“Buying a house is a big decision and a big commitment,” the company notes. “Although U.S. home prices have risen in the long term, the last decade has shown that path is sometimes full of twists, turns, dizzying heights and steep, abrupt falls. Today, home prices are stabilizing and increasing in most areas of the U.S.”
Average age of houses on the rise, so is it now better or worse to buy new?
With aging housing in America, are first-time buyers better off buying new or existing homes? The average age of a home is rising, as is the price of new housing, so a shift could be upon us.
The average home age is higher than ever
(REALUOSO.COM) – In a survey from the Department of Housing and Urban Development American Housing Survey (AHS), the median age of homes in the United States was 35 years old. In Texas, homes are a bit younger with the median age between 19 – 29 years. The northeast has the oldest homes, with the median age between 50 – 61 years. In 1985, the median age of a home was only 23 years.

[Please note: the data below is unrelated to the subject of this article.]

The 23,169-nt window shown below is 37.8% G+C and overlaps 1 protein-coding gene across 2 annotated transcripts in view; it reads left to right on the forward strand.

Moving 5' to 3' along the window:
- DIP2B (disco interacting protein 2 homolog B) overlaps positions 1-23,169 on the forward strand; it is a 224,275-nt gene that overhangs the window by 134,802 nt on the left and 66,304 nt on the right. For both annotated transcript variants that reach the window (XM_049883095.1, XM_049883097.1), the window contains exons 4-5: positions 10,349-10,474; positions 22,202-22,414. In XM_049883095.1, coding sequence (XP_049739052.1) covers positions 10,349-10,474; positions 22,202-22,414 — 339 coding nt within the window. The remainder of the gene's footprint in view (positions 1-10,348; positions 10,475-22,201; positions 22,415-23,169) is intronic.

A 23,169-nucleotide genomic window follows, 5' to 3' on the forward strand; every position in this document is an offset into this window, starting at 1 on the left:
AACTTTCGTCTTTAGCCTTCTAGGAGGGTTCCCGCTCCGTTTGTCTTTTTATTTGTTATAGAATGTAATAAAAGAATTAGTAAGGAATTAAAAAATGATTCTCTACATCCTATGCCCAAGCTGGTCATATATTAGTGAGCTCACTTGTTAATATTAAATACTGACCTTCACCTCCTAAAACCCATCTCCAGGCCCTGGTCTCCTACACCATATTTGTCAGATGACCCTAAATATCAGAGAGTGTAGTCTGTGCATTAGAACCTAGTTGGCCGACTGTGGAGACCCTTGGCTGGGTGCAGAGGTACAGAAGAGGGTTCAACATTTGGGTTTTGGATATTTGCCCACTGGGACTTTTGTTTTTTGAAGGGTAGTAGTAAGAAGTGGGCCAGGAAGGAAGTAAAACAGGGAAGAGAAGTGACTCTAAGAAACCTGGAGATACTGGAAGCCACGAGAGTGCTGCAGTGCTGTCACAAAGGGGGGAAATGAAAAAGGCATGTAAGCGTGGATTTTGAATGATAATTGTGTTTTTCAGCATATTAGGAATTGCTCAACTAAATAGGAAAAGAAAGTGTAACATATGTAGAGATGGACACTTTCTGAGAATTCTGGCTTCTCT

With more houses around 40 years old, the National Association of Realtors asserts that homeowners will have to undertake remodeling and renovation projects before selling unless the home is sold as-is, in which case the buyer will be responsible to update their new residence. Even homeowners who aren’t selling will need to consider remodeling for structural and aesthetic reasons.
Prices of new homes on the rise